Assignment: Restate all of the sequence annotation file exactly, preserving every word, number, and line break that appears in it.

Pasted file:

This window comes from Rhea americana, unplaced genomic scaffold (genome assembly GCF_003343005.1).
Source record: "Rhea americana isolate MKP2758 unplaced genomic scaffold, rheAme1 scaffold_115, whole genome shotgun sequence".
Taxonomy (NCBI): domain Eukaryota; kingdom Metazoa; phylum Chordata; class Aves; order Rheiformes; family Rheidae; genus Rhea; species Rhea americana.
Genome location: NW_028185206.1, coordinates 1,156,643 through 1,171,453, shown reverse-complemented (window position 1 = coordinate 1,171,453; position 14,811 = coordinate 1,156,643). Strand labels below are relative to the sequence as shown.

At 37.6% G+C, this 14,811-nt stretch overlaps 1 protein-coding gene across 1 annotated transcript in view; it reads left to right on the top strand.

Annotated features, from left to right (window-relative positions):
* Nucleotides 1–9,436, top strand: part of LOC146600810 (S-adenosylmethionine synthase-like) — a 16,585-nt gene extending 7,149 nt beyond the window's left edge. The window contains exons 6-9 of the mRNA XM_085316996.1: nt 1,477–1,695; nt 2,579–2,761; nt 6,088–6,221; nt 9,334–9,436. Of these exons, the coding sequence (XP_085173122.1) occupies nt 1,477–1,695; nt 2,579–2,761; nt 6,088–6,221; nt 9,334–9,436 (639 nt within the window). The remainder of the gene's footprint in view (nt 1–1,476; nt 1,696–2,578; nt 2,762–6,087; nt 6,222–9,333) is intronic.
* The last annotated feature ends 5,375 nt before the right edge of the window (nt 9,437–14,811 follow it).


This window comes from Rhea americana, unplaced genomic scaffold (genome assembly GCF_003343005.1).
Source record: "Rhea americana isolate MKP2758 unplaced genomic scaffold, rheAme1 scaffold_115, whole genome shotgun sequence".
Taxonomy (NCBI): domain Eukaryota; kingdom Metazoa; phylum Chordata; class Aves; order Rheiformes; family Rheidae; genus Rhea; species Rhea americana.
Genome location: NW_028185206.1, coordinates 1,156,643 through 1,171,453, shown reverse-complemented (window position 1 = coordinate 1,171,453; position 14,811 = coordinate 1,156,643). Strand labels below are relative to the sequence as shown.

At 37.6% G+C, this 14,811-nt stretch overlaps 1 protein-coding gene across 1 annotated transcript in view; it reads left to right on the top strand.

Annotated features, from left to right (window-relative positions):
* Nucleotides 1–9,436, top strand: part of LOC146600810 (S-adenosylmethionine synthase-like) — a 16,585-nt gene extending 7,149 nt beyond the window's left edge. The window contains exons 6-9 of the mRNA XM_085316996.1: nt 1,477–1,695; nt 2,579–2,761; nt 6,088–6,221; nt 9,334–9,436. Of these exons, the coding sequence (XP_085173122.1) occupies nt 1,477–1,695; nt 2,579–2,761; nt 6,088–6,221; nt 9,334–9,436 (639 nt within the window). The remainder of the gene's footprint in view (nt 1–1,476; nt 1,696–2,578; nt 2,762–6,087; nt 6,222–9,333) is intronic.
* The last annotated feature ends 5,375 nt before the right edge of the window (nt 9,437–14,811 follow it).